Lauren W Gershuny, Counsel Genova Burns; With contributions from Katherine Szabo, Counsel, Genova Burns
The No Surprises Act, signed into law on December 27, 2020, is designed to protect consumers from surprise out-of-network emergency healthcare costs. To implement the law’s protections, agencies including the Office of Personnel Management and Departments of Labor, Health and Human Services, and Treasury recently issued a Notice of Proposed Rulemaking that, if passed, would create new reporting requirements for air ambulance services and compensation provided to agents and brokers.
The No Surprises Act will go into effect for health plans beginning on or after January 1, 2022, impacting almost all private health plans offered by employers, as well as non-group health insurance policies. The Act establishes many provisions to protect consumers, including a prohibition on out-of-network providers demanding payment of excess charges from patients. Similarly, health plans must cover surprise bills at in-network prices regardless of prior authorization. The Act specifically contemplates air ambulance transports as an emergency service that burdens consumers with surprise charges. Agencies such as HHS and Treasury have spent the last few months releasing regulations to ensure the Act’s requirements are met by the insurance and healthcare industries, culminating in the most recent rule focused on air ambulance services.
In an emergency requiring air ambulance transport, a patient’s inability to consider and select an in-network provider frequently results in unexpected medical bills. The Government Accountability Office found in 2019 that over two-thirds of air ambulance services were out-of-network, resulting in median bills between $36,000 and $40,000. Despite this study, the agencies acknowledge that there is a lack of useful data about the air ambulance industry. To fill that gap, the proposed rule requires plans, issuers, and providers of air ambulance services to disclose data for each air ambulance transport and claim in the two years required by the No Surprises Act. HHS and Treasury will use this data to prepare a report on the state of the air ambulance market for public review. The report will include the average charges for air ambulance services, the frequency of patient balance billing, and amounts paid by plans, issuers, and individuals for air ambulance transports.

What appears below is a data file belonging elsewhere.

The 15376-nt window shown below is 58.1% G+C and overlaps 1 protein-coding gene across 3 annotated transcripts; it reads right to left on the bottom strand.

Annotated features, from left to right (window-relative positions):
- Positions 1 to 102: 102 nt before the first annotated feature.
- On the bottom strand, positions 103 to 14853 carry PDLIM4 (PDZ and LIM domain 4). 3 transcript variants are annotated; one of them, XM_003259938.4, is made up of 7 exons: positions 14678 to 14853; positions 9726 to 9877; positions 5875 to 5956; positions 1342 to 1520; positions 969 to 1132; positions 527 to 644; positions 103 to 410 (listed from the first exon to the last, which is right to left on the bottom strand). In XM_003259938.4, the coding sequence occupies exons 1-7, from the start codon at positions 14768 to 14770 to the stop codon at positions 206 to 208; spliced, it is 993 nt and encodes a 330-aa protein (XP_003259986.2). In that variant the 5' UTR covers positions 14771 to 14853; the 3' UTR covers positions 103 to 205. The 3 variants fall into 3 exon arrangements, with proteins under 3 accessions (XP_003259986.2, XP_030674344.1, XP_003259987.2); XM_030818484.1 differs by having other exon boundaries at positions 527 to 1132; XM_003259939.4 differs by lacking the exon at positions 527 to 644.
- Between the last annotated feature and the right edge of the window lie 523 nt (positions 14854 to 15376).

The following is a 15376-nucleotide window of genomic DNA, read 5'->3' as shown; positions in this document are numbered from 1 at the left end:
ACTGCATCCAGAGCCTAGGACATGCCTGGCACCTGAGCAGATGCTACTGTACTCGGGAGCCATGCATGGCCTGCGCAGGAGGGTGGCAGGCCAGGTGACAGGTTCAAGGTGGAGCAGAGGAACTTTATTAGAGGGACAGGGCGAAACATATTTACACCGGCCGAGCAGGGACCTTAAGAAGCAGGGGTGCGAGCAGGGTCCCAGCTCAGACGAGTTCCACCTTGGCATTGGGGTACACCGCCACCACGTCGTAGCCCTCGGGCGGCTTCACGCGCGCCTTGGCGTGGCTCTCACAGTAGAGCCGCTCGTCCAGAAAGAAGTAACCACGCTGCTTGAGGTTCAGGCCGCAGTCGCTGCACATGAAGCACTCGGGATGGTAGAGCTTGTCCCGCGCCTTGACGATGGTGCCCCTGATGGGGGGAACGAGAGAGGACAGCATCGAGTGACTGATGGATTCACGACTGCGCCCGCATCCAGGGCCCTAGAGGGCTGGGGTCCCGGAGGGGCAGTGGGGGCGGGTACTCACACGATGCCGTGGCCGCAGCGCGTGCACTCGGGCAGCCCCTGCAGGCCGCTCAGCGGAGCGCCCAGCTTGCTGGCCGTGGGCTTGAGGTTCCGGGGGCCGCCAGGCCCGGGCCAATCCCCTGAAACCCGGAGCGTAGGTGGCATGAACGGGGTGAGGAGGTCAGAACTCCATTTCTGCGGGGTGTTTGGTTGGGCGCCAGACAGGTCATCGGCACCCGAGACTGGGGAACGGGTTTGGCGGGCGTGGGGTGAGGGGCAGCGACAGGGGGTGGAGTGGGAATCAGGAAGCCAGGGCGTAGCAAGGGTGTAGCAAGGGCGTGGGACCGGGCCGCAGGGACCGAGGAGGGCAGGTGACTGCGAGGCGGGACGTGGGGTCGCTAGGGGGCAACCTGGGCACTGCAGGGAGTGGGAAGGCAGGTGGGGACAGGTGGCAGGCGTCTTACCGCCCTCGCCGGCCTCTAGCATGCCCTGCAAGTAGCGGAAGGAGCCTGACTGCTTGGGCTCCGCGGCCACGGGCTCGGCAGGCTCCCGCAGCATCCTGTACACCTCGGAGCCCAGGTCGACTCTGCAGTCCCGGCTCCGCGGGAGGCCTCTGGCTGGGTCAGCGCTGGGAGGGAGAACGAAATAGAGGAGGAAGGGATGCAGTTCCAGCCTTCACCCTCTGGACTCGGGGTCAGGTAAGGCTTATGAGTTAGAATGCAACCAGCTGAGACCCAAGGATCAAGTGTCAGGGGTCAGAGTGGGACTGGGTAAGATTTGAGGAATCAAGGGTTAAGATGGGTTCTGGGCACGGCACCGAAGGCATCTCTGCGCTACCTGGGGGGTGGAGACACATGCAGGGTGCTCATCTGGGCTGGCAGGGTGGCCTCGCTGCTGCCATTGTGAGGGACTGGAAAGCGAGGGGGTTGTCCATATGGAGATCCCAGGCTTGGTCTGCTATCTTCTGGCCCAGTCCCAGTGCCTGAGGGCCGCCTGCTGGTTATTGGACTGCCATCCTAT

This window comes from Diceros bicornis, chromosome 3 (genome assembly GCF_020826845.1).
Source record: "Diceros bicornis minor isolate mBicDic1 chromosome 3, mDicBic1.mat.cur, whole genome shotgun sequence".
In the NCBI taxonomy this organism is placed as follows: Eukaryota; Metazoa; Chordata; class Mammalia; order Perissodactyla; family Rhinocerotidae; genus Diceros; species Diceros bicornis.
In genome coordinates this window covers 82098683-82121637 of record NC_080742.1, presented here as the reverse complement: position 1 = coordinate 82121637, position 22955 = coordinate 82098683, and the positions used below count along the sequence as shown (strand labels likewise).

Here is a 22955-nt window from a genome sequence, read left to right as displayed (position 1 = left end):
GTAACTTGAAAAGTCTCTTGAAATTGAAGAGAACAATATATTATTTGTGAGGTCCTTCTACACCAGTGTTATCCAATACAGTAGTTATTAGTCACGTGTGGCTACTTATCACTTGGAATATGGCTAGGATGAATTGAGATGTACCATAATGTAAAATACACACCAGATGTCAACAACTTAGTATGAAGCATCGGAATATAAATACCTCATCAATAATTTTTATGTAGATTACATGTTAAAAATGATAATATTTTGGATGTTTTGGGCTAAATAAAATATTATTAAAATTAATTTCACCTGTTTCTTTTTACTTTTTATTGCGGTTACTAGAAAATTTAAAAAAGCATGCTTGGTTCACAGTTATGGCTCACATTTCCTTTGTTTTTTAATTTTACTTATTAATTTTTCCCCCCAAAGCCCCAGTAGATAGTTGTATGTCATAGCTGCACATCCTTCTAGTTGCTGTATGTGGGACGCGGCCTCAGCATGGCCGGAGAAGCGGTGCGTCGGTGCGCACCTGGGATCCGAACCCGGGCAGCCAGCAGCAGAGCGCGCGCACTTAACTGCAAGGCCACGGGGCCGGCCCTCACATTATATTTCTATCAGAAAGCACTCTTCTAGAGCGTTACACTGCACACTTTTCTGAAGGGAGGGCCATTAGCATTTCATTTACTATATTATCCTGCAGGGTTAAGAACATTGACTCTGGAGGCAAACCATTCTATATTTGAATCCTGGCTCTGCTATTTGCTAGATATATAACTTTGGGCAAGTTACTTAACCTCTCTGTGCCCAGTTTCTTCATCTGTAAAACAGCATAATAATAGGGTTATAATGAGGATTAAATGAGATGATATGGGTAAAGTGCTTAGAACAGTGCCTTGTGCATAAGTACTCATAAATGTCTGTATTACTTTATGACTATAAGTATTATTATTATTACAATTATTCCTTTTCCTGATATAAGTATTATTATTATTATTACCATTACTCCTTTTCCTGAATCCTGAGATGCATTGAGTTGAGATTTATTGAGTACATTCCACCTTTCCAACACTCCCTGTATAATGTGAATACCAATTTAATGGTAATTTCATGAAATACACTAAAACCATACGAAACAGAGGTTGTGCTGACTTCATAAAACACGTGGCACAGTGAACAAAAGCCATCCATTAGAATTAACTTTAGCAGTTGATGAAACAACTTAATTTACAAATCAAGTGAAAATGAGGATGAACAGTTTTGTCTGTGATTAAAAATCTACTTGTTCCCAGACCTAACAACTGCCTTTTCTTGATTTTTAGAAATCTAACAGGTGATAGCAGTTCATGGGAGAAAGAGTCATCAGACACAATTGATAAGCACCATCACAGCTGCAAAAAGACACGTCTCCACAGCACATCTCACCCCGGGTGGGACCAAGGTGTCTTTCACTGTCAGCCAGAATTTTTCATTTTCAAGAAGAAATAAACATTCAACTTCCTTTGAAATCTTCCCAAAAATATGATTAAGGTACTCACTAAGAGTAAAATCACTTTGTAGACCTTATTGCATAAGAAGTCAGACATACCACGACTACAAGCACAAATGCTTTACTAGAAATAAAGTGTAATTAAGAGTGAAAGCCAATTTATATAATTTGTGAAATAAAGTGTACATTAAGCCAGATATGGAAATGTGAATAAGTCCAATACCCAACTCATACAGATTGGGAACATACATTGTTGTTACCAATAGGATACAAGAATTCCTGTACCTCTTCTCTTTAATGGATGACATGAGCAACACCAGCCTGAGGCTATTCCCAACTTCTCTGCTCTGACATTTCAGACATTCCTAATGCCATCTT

The proposed rule also includes new disclosure guidelines regarding compensation paid to agents and brokers that enroll individuals in health insurance coverage, including short-term, limited-duration coverage. Issuers will be required to inform policyholders of this compensation before they enroll in or renew a plan, then again on documentation provided after enrollment. Disclosure should include commission rates and compensation, both direct and indirect, paid to the agent or broker that enrolls the individual. Under the rule, issuers will also have to report to HHS the total amount of direct and indirect compensation paid to the agent or broker in the preceding year.
The agencies are accepting comments on the proposed rule until October 18, 2021. The rule also establishes penalties for providers of air ambulance services that do not comply with reporting requirements. Failure to submit the data required by the No Surprises Act could result in civil monetary fines up to $10,000.
This content originally appeared in PIMA's Insights Magazine, 2021, Issue 2